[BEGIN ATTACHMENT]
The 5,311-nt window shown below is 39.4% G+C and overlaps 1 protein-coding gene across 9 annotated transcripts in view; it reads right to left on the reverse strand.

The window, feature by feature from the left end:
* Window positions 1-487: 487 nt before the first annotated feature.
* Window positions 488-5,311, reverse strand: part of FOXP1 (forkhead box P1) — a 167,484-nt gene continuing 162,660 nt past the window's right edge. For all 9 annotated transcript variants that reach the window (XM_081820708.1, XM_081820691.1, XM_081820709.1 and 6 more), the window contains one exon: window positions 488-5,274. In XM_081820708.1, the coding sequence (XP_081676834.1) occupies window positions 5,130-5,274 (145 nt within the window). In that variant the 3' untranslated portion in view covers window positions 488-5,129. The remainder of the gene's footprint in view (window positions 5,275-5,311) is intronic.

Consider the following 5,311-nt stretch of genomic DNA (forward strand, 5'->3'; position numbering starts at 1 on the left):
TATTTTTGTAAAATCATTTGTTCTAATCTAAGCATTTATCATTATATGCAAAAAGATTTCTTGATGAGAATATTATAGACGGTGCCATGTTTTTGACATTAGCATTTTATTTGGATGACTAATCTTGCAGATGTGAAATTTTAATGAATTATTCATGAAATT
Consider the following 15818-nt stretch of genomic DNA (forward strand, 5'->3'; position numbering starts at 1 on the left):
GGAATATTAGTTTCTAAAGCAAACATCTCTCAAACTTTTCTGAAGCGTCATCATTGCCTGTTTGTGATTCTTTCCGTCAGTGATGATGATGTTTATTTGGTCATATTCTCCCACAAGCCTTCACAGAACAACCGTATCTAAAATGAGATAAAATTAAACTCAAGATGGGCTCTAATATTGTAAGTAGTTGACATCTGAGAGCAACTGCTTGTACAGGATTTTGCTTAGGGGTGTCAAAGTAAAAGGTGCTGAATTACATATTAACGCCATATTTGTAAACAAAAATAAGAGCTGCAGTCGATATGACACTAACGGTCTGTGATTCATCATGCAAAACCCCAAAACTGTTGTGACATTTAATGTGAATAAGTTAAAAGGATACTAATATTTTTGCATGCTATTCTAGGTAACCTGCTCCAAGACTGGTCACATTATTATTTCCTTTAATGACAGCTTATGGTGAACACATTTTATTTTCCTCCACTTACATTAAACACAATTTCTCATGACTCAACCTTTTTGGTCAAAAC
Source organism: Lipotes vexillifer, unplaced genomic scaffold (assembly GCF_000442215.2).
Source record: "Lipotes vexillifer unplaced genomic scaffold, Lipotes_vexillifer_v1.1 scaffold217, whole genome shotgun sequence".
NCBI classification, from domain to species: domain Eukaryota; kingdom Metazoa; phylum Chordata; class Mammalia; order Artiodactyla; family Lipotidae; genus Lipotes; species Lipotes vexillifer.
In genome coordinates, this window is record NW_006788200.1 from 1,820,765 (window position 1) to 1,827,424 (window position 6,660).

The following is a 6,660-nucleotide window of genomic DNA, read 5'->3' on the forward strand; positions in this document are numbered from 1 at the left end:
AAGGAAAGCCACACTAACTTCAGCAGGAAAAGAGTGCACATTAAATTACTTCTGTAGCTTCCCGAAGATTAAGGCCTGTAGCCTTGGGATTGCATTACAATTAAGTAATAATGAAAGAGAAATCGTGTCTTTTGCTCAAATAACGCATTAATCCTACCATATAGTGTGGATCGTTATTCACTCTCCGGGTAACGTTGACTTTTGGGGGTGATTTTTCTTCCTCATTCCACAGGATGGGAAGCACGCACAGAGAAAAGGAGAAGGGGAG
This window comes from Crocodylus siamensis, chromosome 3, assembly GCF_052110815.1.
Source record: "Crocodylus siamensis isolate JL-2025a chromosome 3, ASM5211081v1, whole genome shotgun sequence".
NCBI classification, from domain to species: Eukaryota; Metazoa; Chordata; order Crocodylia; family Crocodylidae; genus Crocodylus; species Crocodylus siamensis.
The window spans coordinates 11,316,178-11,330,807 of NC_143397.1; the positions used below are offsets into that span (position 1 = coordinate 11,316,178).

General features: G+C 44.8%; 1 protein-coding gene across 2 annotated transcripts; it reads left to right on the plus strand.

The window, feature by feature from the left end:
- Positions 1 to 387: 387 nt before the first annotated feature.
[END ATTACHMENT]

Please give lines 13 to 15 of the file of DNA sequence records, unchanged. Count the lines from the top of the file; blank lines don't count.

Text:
The following is a 6,660-nucleotide window of genomic DNA, read 5'->3' on the forward strand; positions in this document are numbered from 1 at the left end:
AAGGAAAGCCACACTAACTTCAGCAGGAAAAGAGTGCACATTAAATTACTTCTGTAGCTTCCCGAAGATTAAGGCCTGTAGCCTTGGGATTGCATTACAATTAAGTAATAATGAAAGAGAAATCGTGTCTTTTGCTCAAATAACGCATTAATCCTACCATATAGTGTGGATCGTTATTCACTCTCCGGGTAACGTTGACTTTTGGGGGTGATTTTTCTTCCTCATTCCACAGGATGGGAAGCACGCACAGAGAAAAGGAGAAGGGGAG
This window comes from Crocodylus siamensis, chromosome 3, assembly GCF_052110815.1.